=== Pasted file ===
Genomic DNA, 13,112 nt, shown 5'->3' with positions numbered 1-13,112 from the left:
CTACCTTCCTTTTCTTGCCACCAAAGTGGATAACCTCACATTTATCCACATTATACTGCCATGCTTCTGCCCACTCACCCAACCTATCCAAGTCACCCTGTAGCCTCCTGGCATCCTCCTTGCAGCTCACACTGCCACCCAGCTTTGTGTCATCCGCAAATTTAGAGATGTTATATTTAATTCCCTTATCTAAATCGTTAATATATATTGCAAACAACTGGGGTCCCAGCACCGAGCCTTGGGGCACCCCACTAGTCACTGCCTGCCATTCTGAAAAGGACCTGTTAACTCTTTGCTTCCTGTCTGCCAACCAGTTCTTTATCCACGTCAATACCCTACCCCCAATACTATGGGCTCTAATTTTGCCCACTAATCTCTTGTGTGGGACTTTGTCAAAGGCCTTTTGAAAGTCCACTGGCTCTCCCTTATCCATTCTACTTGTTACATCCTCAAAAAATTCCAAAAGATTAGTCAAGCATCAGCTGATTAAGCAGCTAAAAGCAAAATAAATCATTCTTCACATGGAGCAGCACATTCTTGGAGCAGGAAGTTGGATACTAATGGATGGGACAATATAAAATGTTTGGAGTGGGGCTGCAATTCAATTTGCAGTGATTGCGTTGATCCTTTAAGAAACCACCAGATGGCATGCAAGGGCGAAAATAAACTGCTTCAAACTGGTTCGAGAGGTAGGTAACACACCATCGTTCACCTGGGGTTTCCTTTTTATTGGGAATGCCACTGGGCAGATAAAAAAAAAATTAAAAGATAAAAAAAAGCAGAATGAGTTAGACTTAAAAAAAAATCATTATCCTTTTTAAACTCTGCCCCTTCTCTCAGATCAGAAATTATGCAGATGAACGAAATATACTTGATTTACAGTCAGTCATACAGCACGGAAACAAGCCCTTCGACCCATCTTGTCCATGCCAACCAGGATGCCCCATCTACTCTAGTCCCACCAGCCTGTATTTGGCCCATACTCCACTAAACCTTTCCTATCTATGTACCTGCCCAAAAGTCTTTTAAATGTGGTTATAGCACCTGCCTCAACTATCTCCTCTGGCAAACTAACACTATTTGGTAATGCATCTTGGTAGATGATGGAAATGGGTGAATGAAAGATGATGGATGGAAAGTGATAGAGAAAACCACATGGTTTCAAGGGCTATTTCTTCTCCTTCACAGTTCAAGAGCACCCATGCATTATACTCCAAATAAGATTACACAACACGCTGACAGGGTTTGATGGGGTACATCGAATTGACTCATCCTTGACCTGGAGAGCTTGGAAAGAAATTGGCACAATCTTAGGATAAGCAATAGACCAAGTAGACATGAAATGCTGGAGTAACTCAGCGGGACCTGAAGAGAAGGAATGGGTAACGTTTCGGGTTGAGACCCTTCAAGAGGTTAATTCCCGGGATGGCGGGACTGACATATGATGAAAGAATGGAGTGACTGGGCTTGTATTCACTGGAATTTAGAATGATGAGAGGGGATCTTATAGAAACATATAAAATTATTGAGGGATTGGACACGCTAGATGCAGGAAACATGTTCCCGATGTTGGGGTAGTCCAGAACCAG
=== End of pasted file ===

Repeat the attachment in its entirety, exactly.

Genomic DNA, 13,112 nt, shown 5'->3' with positions numbered 1-13,112 from the left:
CTACCTTCCTTTTCTTGCCACCAAAGTGGATAACCTCACATTTATCCACATTATACTGCCATGCTTCTGCCCACTCACCCAACCTATCCAAGTCACCCTGTAGCCTCCTGGCATCCTCCTTGCAGCTCACACTGCCACCCAGCTTTGTGTCATCCGCAAATTTAGAGATGTTATATTTAATTCCCTTATCTAAATCGTTAATATATATTGCAAACAACTGGGGTCCCAGCACCGAGCCTTGGGGCACCCCACTAGTCACTGCCTGCCATTCTGAAAAGGACCTGTTAACTCTTTGCTTCCTGTCTGCCAACCAGTTCTTTATCCACGTCAATACCCTACCCCCAATACTATGGGCTCTAATTTTGCCCACTAATCTCTTGTGTGGGACTTTGTCAAAGGCCTTTTGAAAGTCCACTGGCTCTCCCTTATCCATTCTACTTGTTACATCCTCAAAAAATTCCAAAAGATTAGTCAAGCATCAGCTGATTAAGCAGCTAAAAGCAAAATAAATCATTCTTCACATGGAGCAGCACATTCTTGGAGCAGGAAGTTGGATACTAATGGATGGGACAATATAAAATGTTTGGAGTGGGGCTGCAATTCAATTTGCAGTGATTGCGTTGATCCTTTAAGAAACCACCAGATGGCATGCAAGGGCGAAAATAAACTGCTTCAAACTGGTTCGAGAGGTAGGTAACACACCATCGTTCACCTGGGGTTTCCTTTTTATTGGGAATGCCACTGGGCAGATAAAAAAAAAATTAAAAGATAAAAAAAAGCAGAATGAGTTAGACTTAAAAAAAAATCATTATCCTTTTTAAACTCTGCCCCTTCTCTCAGATCAGAAATTATGCAGATGAACGAAATATACTTGATTTACAGTCAGTCATACAGCACGGAAACAAGCCCTTCGACCCATCTTGTCCATGCCAACCAGGATGCCCCATCTACTCTAGTCCCACCAGCCTGTATTTGGCCCATACTCCACTAAACCTTTCCTATCTATGTACCTGCCCAAAAGTCTTTTAAATGTGGTTATAGCACCTGCCTCAACTATCTCCTCTGGCAAACTAACACTATTTGGTAATGCATCTTGGTAGATGATGGAAATGGGTGAATGAAAGATGATGGATGGAAAGTGATAGAGAAAACCACATGGTTTCAAGGGCTATTTCTTCTCCTTCACAGTTCAAGAGCACCCATGCATTATACTCCAAATAAGATTACACAACACGCTGACAGGGTTTGATGGGGTACATCGAATTGACTCATCCTTGACCTGGAGAGCTTGGAAAGAAATTGGCACAATCTTAGGATAAGCAATAGACCAAGTAGACATGAAATGCTGGAGTAACTCAGCGGGACCTGAAGAGAAGGAATGGGTAACGTTTCGGGTTGAGACCCTTCAAGAGGTTAATTCCCGGGATGGCGGGACTGACATATGATGAAAGAATGGAGTGACTGGGCTTGTATTCACTGGAATTTAGAATGATGAGAGGGGATCTTATAGAAACATATAAAATTATTGAGGGATTGGACACGCTAGATGCAGGAAACATGTTCCCGATGTTGGGGTAGTCCAGAACCAG